In September of 1967, AVS Founder H. Jay Dinshah continued his ’Round-the-World lecture tour, spreading the news worldwide about veganism. His vegan-promotion tour took him to countries in Europe, the Middle East, Southeast Asia, and Australasia. September’s stop was Israel.
Jay brought the concept of ahimsa — dynamic harmlessness — to a great many people, and sent back to America news of not just his travels, but food: Especially in Israel, he detailed meals with foods that would only become standard fare here much later.
He spent the first few days in a small town north of Tel Aviv, shepherded by “an ardent Hygienist in his mid-thirties,” Isaac Ben-Ury. Arriving shortly after stays in Zurich and Rome, Jay remarked on the difference in terrain, even urban terrain. “Water is precious,” he noted, “and not much is used on lawns; consequently the front yards are often sand with a few bushes.”
They visited Isaac’s Arabian friends, who had “a great fig tree, pomegranates, various other types of semi-tropical trees, and grapevines. It seemed a miniature Garden of Eden.” But he remarked of the family, “fruit and vegetables are not so much staples in their diet as adjuncts to the heavier foods.”
Still the family provided an abundant vegan spread for Jay and his friend, including, apparently, hummus with pita bread, an everyday food for Americans now, but practically unknown here at the time. Jay calls it “an entree made of ground up chickpeas, which is scooped up in some flat bread (white, home-baked, raised without yeast, slightly rubbery consistency)” and adds that they also enjoyed “cooked okra and tomato, sliced fresh tomato with plenty of salt,” and “heaps of white rice.”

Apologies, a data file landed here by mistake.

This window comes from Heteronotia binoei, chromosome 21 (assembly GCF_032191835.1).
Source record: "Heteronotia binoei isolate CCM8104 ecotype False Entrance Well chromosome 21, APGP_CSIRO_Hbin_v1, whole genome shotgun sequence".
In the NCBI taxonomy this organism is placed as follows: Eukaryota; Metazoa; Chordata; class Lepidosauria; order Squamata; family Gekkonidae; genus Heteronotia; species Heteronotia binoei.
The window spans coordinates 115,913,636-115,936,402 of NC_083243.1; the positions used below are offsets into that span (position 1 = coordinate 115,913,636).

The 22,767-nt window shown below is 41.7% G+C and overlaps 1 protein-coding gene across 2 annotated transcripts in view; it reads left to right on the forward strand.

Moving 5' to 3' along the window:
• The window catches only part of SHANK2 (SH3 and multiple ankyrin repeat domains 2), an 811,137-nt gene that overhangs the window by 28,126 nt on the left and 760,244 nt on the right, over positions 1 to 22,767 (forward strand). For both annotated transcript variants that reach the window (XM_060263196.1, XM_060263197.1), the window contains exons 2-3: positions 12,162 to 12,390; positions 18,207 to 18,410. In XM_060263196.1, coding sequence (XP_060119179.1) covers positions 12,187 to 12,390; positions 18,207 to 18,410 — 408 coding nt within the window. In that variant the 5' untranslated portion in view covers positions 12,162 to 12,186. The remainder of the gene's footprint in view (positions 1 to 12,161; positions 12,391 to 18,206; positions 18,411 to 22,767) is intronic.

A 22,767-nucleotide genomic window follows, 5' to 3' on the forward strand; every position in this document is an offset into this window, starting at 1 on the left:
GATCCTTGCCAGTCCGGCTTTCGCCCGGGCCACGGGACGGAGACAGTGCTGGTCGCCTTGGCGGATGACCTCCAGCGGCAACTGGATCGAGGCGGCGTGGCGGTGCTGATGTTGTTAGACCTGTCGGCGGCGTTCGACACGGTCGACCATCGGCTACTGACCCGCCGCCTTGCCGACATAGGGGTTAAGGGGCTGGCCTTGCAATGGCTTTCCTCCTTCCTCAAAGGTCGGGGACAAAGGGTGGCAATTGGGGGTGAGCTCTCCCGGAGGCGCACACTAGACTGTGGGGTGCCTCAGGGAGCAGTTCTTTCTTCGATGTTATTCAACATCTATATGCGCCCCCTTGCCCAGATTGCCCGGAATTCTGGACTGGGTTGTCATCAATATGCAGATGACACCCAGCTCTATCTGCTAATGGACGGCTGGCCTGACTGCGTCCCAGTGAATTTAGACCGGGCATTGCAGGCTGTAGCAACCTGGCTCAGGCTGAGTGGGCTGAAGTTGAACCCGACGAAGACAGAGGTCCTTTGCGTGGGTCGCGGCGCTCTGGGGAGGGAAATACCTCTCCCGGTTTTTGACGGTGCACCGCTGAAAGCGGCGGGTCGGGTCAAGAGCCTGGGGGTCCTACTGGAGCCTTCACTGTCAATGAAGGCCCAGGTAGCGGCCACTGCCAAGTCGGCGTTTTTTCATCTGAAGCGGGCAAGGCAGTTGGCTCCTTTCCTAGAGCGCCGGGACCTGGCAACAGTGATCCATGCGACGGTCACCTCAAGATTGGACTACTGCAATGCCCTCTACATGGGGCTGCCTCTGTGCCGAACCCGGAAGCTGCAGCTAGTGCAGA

He also visited Jerusalem and then on to Jericho, “the city of dates” as he says it’s termed. “From innumerable trees you can see big bunches of the delicious fruit hanging. It is a bright red or yellow when picked, and turns brown in a few days as it ripens.”
Jay had amazingly sweet watermelons in Israel, he reported, plus delicious mangoes. In another visit to the future mainstream, he met with a man specializing in organic produce. And at another stop he tried durian and jackfruit and enjoyed “some incomparably exquisite purple grapes from a veganically-grown vine that covered the side of a house.”
In terms of the fresh figs available in Israel, he noted that “we wash everything carefully, of course. Each fig is also broken open to check for a little white worm which looks a good bit like the tendrils of the fig’s insides.” He added wryly that “this is as much out of a desire to remain on a worm-free diet as out of a sense of ahimsa for the worm.”
Throughout the visit, of course, Jay was giving talks and public lectures, including one at Haifa, and another a little further north at Amirim, a vegetarian community comprising about 60 homes. There he enjoyed eating “carob pods,” calling them “a natural candy bar.” (Well…)
As for Amirim, “I found the place and the people friendly and refreshing,” he reported. “With the exception of about four who were there before it became a vegetarian village, all are vegetarian. A few are ‘vegan’ in diet, the oldest of whom told me he had eaten no animal food in some 60 years and was now 80 years old.” At one resident’s home he tried the fruit of a cactus, “which is quite tasty,” he noted, “though it’s a bit like tackling a porcupine to eat it.”
Flying out at night he said that he “enjoyed a fine dinner on the way to Iran.” All around him passengers were stuck eating “airline-food” versions of sirloin steak and “fresh” fruit cocktail with cheese, cream crackers, and coffee or tea. “I sympathized with them in their misery and felt guilty,” he confessed, “for my friends in Israel had gifted me with a real feast: 3 lovely, medium-sized mangoes!”
The fresh mangoes capped an amazing Israel trip. Jay found the trip to Tehran and the view of that city at night memorable, but remarked that “I think I will remember that dinner longer.”